What change are you leading?
Are you growing a new business unit in response to shifting demand?
Are you building a diverse and inclusive organization?
Are you cutting costs to prevent layoffs?
Before launching a significant change, start by aligning your team around a shared purpose. The purpose should clearly articulate why you are making this change or why the team exists. Getting clear on your purpose helps team members understand the context of the work ahead.
Here’s an example: Prior to the covid-19 pandemic, the Purpose of the IT department at a fashion retailer – “Clothing World”, was to help simplify internal business processes and increase efficiencies. The department included over 400 team members working on an array of projects in support of the stores and the distribution operation.
As soon as the pandemic hit, over 80% of Clothing World’s customers went to on-line shopping. But Clothing World did not have an existing IT infrastructure to support the high volume of new online shoppers and had to adapt if they were going to survive. They had to quickly develop the infrastructure for Clothing World’s customers to have top-notch shopping experience, all online.
Let’s look closely at the change in Purpose for the IT department: Old Purpose: To simplify internal business processes and increase efficiencies.
New Purpose: To develop and support the IT infrastructure for our customers to have the best online shopping experience.
As the change in Purpose was communicated across the IT department, team members were able to creatively contribute, take initiative, and focus on what mattered most to ensure the best online customer experience and the success of the entire company.
Purpose is one important alignment tool, but alone it is not enough. Leaders must also be clear on their Intent. Intent is akin to painting the big picture. Consider the following questions as they relate to the change you are leading: What does success look like for your organization, team, or particular project? Where are you headed? What is the desired future state and what are the high-level priorities in order to achieve it?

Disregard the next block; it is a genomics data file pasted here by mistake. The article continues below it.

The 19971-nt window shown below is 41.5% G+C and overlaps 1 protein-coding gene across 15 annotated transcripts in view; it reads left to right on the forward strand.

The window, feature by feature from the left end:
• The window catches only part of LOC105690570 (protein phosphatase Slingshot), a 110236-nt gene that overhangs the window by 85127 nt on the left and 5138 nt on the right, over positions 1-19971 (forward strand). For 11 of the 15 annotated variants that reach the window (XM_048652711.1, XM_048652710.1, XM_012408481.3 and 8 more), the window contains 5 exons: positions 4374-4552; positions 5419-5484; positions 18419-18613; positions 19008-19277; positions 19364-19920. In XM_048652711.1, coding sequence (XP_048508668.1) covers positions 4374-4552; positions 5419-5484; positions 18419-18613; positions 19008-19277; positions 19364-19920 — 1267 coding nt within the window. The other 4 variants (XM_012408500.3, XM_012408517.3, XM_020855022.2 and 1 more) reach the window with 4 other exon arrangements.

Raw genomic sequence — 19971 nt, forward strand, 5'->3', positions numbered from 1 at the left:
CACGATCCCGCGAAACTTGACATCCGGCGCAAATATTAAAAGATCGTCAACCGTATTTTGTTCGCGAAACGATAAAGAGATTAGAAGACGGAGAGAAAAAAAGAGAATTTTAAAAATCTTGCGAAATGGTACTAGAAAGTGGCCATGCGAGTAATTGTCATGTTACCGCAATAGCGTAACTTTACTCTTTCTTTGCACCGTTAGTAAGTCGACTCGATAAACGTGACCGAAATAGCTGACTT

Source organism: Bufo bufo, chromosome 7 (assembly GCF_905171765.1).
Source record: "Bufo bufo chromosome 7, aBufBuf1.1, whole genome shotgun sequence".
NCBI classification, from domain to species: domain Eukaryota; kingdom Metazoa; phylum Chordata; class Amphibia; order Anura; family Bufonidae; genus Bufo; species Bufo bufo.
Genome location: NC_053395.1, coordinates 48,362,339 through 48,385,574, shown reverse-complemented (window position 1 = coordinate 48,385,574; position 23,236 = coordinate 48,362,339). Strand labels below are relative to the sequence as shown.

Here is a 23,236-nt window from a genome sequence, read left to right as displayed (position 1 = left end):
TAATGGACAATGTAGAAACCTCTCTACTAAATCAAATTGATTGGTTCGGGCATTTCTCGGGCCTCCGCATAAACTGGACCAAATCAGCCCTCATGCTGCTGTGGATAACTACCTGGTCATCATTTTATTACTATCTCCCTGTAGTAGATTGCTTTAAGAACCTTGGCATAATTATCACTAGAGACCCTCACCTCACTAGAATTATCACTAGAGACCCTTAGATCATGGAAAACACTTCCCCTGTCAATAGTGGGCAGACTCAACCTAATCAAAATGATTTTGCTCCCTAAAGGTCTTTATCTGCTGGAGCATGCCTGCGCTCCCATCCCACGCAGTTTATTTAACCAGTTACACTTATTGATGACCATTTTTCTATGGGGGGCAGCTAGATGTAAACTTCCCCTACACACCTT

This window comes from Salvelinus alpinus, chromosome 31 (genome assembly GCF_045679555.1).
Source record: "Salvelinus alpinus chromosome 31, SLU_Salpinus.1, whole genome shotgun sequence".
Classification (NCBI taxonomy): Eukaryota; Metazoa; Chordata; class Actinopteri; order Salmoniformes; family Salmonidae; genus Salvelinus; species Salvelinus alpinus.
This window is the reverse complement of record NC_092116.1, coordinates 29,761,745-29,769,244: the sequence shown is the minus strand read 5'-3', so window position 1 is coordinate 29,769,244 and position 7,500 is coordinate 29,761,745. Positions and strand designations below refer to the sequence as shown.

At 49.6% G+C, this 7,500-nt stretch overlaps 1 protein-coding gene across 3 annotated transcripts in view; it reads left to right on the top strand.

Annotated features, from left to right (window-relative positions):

The challenge for leaders is to provide enough direction to inspire action without micromanaging the team. The Intent provides the focus and understanding required to set the conditions for empowerment. Without a clear Intent, team members work in silos and lack a broader understanding of how their individual project is contributing to the organization’s success.For example, Big Window Manufacturing did not develop an Intent for their new Diversity, Inclusivity and Equity initiative (DEI).
The leaders were well-intended and wanted to do something quickly so they decided to hold implicit bias trainings for everyone. But because they did not first do the work to articulate their shared vision for success, team members were unclear on where the organization was headed and how the new training fit into the big picture. It appeared as though the training was a one-off undertaking, happening in a vacuum.
Big Window leadership could have answered the following questions to cultivate clarity and alignment with Intent: What does success look like relative to DEI? What has to happen in order to achieve success? What are our new priorities?
These high-yield questions are best answered by engaging in collaborative dialogue across the organization. Words really matter. It’s important to clearly articulate and share your Intent so that team members can understand where the organization is heading and contribute to its success. The Intent will also set expectations for trainings and programs that will follow, and allow team members to take initiative in a focused and constructive way.Are you struggling with frustration caused by misalignment? Help improve the experience of work for your team members by removing misunderstandings and confusion. It’s not too late to get serious about aligning your team.
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